Subtle Psychopathy and Schizophrenic Supermen: Disillusionment for the Disillusioned, 101    
 Disillusionment for the Disillusioned, 101
17 Feb 2002 @ 19:16, by Andy Lehman

I’m going to try to expand on some of the things people have been saying over the last few days. We all want to know why things are not working out the way we want them to. People with the best of intentions, even when they band together by the thousands, just are don’t seem to be enough. Everything from the Hippie movement to today’s well meaning environmental and social initiatives failed or will fail because those running them have not been disillusioned enough. The way in which popular culture talks about the phenomenon of disillusionment makes it seem like a single event. Once the young adults of the 60’s became disillusioned, they were done being disillusioned; it happened to them and that was it. They looked at the world, realized that there was something terribly wrong with it, and decided to switch to a more appealing way of viewing it. This gave them hope, and made them feel like they were doing something to better the world. Problem is, the vast majority of them are now working 9-5 or approaching retirement after a life of doing so. What went wrong?

One of the reasons that all past movements failed is that their participants only became disillusioned once. They rejected the world they were presented with and they were done. What needs to happen is that we have to be constantly disillusioning ourselves. The rejection of popular society is only the first of many such rejections we must make if we are ever to make a difference in our world.

So, how do we know when to exercise this process of disillusionment? People tend to jump on anything that gives them a few warm fuzzies. Here I have to acknowledge that this is a necessary source of hope for many people. Without it, they would not know what to do, and would sink into despair. Warm fuzzies, sadly, are not enough for those of us who truly want to change the world. We cannot embrace a philosophy just because it lessens the pain a little and tells us that life is all bunnies and birthday cake. To escape the mistake made by those who have come before us, we have to evaluate each and every method of dealing with the world with brutal honesty. We cannot dodge reality, no matter how painful and unpleasant it may be.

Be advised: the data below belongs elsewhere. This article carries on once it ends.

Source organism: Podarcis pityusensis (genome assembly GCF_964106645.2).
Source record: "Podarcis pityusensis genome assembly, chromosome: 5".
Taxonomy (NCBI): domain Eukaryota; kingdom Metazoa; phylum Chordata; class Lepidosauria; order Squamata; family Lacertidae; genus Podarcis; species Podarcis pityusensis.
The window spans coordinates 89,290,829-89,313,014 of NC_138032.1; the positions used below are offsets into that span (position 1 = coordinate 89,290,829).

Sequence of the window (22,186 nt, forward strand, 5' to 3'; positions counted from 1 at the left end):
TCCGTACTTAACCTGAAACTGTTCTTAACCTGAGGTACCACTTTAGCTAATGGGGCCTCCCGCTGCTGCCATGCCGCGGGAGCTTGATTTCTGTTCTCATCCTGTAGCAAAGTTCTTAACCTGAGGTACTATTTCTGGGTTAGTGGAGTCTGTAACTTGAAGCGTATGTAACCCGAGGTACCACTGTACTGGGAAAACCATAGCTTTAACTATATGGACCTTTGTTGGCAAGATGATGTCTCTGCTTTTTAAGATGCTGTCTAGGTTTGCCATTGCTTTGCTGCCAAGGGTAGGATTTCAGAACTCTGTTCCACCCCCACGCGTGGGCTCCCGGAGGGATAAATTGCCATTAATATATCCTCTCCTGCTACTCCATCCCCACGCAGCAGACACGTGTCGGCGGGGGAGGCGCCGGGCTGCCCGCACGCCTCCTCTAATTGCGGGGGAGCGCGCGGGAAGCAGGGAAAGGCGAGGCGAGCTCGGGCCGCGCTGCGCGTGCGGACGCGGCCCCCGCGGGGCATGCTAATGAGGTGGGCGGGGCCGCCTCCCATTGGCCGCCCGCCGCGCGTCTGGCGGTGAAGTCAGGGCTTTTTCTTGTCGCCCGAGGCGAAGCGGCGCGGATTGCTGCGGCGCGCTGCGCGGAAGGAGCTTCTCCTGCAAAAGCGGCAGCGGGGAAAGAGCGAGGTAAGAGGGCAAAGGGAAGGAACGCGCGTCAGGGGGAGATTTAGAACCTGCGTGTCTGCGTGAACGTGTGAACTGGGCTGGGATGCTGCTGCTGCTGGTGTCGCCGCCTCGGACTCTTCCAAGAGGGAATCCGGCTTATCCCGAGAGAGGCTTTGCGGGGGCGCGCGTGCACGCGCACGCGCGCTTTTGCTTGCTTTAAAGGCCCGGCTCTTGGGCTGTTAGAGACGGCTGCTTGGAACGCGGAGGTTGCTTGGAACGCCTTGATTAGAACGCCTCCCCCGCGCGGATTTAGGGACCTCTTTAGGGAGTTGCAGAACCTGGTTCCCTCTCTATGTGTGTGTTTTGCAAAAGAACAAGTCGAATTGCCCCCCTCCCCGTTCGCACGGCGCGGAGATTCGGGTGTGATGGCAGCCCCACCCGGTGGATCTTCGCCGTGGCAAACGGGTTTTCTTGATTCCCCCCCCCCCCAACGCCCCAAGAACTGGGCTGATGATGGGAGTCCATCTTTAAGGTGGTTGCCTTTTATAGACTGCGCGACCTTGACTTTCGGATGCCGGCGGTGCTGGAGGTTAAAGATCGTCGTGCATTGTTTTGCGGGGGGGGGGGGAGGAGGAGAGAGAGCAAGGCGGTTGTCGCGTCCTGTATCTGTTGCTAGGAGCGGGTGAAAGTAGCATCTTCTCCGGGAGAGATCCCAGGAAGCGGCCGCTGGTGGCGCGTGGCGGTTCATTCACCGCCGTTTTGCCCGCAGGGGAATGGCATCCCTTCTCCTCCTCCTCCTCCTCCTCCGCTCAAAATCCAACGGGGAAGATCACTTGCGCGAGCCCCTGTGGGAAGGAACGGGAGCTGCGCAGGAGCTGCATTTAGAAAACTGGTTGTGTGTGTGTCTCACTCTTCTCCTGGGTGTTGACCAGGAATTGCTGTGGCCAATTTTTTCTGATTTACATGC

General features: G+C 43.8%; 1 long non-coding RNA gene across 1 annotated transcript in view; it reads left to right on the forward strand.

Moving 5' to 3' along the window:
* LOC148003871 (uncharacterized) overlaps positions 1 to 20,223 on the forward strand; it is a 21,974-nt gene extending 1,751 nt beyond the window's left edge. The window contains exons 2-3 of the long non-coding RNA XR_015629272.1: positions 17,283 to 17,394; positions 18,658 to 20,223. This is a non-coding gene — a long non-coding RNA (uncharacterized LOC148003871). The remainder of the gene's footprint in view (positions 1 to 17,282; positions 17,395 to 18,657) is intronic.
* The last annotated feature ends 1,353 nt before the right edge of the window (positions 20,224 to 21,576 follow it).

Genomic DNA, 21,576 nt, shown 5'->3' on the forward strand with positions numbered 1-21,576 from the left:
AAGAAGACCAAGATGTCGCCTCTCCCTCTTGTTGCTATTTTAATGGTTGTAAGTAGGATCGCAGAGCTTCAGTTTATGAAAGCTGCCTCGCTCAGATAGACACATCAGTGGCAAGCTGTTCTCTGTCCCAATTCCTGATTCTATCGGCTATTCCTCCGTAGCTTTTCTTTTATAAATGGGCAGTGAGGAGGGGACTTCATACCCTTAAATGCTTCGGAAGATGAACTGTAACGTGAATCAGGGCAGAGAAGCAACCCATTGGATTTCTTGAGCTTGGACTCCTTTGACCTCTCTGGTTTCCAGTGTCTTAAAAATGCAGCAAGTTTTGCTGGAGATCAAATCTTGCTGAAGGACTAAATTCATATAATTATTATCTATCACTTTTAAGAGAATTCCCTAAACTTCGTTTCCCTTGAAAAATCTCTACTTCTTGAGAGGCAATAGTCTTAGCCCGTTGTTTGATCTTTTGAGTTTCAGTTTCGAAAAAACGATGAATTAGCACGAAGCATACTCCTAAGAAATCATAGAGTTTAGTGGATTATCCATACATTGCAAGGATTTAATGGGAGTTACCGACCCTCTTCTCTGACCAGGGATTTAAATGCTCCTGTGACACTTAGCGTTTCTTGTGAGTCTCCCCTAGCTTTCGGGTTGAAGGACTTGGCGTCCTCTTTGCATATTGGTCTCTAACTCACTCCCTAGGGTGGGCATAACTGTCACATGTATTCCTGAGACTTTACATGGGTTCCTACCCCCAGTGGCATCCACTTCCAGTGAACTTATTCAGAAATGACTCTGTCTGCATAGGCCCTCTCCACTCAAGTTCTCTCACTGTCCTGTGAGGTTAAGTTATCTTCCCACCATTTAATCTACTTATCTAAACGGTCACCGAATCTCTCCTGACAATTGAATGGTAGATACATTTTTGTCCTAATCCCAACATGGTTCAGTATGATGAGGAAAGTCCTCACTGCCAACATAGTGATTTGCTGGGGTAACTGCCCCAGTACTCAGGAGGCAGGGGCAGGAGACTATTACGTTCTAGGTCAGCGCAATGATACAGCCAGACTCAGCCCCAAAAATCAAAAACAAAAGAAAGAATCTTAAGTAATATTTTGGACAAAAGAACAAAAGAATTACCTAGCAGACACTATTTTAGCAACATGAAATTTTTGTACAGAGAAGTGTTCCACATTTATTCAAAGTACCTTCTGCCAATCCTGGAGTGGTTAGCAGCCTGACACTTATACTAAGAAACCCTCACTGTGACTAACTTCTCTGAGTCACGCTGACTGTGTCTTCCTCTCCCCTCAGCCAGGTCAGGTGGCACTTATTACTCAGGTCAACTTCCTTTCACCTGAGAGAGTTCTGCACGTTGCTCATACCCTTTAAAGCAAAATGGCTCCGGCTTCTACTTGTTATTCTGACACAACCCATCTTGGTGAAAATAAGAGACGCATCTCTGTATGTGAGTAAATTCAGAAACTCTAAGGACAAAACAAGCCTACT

What the Hippies did not do was this. They practiced neither the intellectual discipline nor the foresight necessary to know that they were going to fail. This would not have taken a crystal ball gazing sage to figure out. If they had really looked past the feel-good nature of their philosophy, they would have seen that it was just a short lived, futile attempt to spit in society’s face without really coming up with a workable alternative. Once they realized this, it would have been necessary for them to try another approach, and then another, ad infinitum until they found something that dealt with the realities at hand effectively. That is a very hard thing, and the process may involve many dips into hopelessness, as one may get attached to an idea, only to learn that the idea is not going to work. However, it is necessary. We can make the world into whatever we want, but no matter what we are starting from this one. This is the one we have to address. We can’t cower in the corner of our minds when faced with the harshness of the world. We have to face it. That is the only way we will ever change it. Disillusionment must become more than a simple event in the process of a person’s intellectual/personal/spiritual development. It must become an integral part of the way we look at ideas. I must not that this process must be done with the utmost in respect for those involved. People must be brutally honest, but must avoid being brutal at all costs.

Here’s to The Trouble Makers (well grounded trouble makers, of course : ) )

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